I Love Loy Krathong

I really do. Its such a peaceful and positive holiday. This being our second time celebrating it, we decided to keep it as low-key as possible. Just a quick walk to Benjakiti Park with the boys, a bit of browsing among the pretty flowered krathongs, and then making our wishes and setting our little floats on the water.

In just a few days my parents would arrive for a long visit, so we were already excited.

 Unfortunately, every time we lit the candle on our krathong, the breeze blew it out. So we picked up a third one on our way home and set it in the pool to take our bad deeds away.

According to tradition, that is quite alright.

And We Danced at the Marine Corps Ball 2013

Saturday began like this:

And ended up like this:

We had a blast, attending our second Marine Corps Birthday Ball. I don't know if any future post will ever live up to the bar that has been set by Mission Bangkok. I know that is silly of me, being such a lemons-into-lemonade person, and I will find other things to love about wherever we go. But with almost 500 guests, this event was fabulous. As soon as the music began, the guests abandoned their dinners for the dance floor. I'm so proud of our Marines, and really lucky that Phil wrangled a picture with them again this year-its an honor to be in such great company.

I'm glad we started the day with a run, because it gave us the energy to keep going until almost dawn. After the Ball ended and the room was cleared, we celebrated with the gunny and his wife at Q Bar before heading home.

Now I just look forward to seeing all the photos our State friends share from Marine events all around the world.

And Then We Ran

Here's a little before-and-after action for you.

There is really no great story behind these photos; just the fact that we love to torture our kids.

When we packed up the kids to do a little 5k in the park last weekend, we tried to arrange them so that we all had a nice time. However, a six year old on a bike doesn't go well with crowds of runners, so after one lap around Lumphini I asked Little P to ditch the bike and finish the race on foot. He was happy to try.
For about five minutes. Then he began to whine and wanted to stop, and my normally agile and extremely nimble boy began to flop his feet and flail his arms. When this didn't get the desired response, he whined a bit more, tried to walk, and started in on the "I can't"s. Somehow, during all this drama, he managed to flop past a race photographer, and was caught and immortalized on film. I will show him this photo someday. Perhaps when he is raising kids of his own.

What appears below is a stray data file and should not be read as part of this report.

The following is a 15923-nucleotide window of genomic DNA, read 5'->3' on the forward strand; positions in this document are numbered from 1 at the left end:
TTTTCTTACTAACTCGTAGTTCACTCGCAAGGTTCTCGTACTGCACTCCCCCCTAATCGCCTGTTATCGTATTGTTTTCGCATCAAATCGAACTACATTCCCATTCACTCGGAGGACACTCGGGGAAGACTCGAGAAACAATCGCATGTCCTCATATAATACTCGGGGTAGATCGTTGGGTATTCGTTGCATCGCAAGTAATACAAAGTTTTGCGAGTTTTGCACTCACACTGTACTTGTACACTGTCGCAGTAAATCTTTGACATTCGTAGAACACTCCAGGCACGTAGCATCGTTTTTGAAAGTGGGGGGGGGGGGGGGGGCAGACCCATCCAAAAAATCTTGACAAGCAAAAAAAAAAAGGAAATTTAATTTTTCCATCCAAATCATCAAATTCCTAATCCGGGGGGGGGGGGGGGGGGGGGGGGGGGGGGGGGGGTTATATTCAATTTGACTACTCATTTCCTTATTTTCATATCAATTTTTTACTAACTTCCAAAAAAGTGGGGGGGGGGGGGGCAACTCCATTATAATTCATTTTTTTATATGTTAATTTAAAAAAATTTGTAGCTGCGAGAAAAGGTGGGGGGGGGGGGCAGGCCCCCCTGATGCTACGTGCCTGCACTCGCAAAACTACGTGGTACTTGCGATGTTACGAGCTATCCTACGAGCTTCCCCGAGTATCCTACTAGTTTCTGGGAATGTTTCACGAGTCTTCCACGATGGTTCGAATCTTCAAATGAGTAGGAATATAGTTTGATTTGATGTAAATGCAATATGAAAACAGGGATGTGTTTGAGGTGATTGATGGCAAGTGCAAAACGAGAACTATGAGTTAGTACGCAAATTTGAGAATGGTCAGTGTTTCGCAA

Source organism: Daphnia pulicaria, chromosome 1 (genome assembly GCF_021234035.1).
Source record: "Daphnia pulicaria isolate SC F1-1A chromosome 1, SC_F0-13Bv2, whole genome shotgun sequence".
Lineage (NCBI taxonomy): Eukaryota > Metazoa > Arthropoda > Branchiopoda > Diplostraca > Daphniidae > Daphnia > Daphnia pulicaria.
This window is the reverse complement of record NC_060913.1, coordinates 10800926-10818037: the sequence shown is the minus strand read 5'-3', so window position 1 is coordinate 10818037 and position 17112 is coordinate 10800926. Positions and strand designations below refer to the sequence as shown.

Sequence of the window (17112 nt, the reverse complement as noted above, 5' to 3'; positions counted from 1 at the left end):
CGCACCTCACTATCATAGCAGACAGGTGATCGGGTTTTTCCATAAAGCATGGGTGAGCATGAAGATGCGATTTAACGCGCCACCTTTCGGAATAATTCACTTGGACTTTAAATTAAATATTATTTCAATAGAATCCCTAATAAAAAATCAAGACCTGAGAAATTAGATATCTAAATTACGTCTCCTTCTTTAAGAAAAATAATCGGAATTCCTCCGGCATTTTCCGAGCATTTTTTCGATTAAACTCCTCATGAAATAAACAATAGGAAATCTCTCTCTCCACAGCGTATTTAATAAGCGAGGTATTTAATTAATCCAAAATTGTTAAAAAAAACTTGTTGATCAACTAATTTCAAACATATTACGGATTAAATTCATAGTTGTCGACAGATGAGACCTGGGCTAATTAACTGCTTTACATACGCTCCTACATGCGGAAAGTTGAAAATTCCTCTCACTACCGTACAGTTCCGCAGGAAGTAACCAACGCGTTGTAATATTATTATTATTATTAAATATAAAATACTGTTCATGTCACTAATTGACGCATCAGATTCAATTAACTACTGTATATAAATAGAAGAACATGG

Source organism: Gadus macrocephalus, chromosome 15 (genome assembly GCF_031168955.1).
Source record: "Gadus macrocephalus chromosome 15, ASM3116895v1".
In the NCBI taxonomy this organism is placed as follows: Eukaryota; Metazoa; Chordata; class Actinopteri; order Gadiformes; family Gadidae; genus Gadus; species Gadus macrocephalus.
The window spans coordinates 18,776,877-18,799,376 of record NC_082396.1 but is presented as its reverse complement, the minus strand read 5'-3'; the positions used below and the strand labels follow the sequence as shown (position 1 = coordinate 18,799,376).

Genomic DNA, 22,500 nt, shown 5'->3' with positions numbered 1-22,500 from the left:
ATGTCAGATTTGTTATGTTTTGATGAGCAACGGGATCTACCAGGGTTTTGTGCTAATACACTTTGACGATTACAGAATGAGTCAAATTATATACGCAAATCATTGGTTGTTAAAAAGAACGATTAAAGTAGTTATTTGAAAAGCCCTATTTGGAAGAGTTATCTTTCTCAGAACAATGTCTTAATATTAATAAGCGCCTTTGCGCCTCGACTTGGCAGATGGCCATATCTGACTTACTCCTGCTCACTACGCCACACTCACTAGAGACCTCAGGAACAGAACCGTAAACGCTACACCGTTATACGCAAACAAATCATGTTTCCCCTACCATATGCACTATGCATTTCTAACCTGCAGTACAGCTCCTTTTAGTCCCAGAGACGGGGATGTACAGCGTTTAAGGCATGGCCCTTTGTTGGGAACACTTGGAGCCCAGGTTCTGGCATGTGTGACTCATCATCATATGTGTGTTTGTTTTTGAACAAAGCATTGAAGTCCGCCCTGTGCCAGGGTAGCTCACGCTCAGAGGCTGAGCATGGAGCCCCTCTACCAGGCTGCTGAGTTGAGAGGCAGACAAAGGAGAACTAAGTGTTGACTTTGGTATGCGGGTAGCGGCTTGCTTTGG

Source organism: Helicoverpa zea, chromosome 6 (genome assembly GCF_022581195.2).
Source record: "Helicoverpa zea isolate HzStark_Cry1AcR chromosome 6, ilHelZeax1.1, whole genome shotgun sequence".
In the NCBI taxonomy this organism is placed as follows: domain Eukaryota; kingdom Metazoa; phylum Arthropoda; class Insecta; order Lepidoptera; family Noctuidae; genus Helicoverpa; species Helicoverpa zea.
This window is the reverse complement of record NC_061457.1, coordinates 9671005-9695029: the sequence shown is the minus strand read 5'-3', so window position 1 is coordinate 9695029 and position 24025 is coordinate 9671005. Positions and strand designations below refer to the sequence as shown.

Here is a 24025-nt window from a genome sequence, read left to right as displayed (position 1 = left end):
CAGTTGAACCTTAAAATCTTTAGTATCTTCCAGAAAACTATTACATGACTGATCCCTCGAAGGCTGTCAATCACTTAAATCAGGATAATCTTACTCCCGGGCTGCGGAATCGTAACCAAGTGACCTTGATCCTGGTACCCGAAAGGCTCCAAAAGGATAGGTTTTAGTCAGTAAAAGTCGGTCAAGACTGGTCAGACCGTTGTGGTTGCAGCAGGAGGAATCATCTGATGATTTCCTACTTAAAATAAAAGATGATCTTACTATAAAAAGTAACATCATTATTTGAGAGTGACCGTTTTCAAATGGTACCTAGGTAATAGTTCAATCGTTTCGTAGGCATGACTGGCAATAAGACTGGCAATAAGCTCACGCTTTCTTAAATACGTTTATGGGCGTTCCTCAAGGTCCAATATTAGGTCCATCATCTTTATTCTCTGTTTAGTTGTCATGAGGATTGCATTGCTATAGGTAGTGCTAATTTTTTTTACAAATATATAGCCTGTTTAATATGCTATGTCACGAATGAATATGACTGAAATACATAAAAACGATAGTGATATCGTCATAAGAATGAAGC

We did manage to finish the run, flailing boy, jogging stroller and all.

This Is My Happy Place

I have to say, it’s not always balls, events, and beach paradise here. My love of Thailand comes and goes in waves, and sometimes comes totally crashing down (just briefly) now and then. I get sick of the traffic, the smell, or the humidity. Sometimes I get tired of being nice about everything, despite things not turning out the way I want.
You really have to get used to receiving a “reasonable facsimile” of things. The food, the clothes, the groceries... That’s why you hear of a lot of people getting deliveries from Target, Walmart, or Amazon every week. I don’t, because I try to enjoy what Bangkok has to offer.
Most of the time I can enjoy “neerios” or having my hair dyed blond-ish, or wearing shoes that looked nice but fell apart in just a few weeks. Sometimes I can’t.
Last weekend I got sick and tired of “same-same.” When it happened I wanted to have a toddler-style tantrum. There was the danger of tears. And it was about soup. Just soup. But the soup I got for lunch was not the soup I ordered, nor the soup in the photo, and that was the last straw. No more same-same, I wanted to go HOME.
It being close to the birthday of the U.S.M.C., there are a lot of unhappy faces walking around the Embassy due to same-same issues as well. Last year I was right there with them, so I totally sympathize. A year later, however, you get used to the fact that the dress you requested from the tailor and the dress you dreamed of in your head are going to be some degree different from the dress you finally get. It’s better to find what you like about your formal dress and focus on that, but when you’re new to this culture it can be a huge disappointment. And you’re not supposed to show displeasure or anger here publicly. It’s a big No-NO.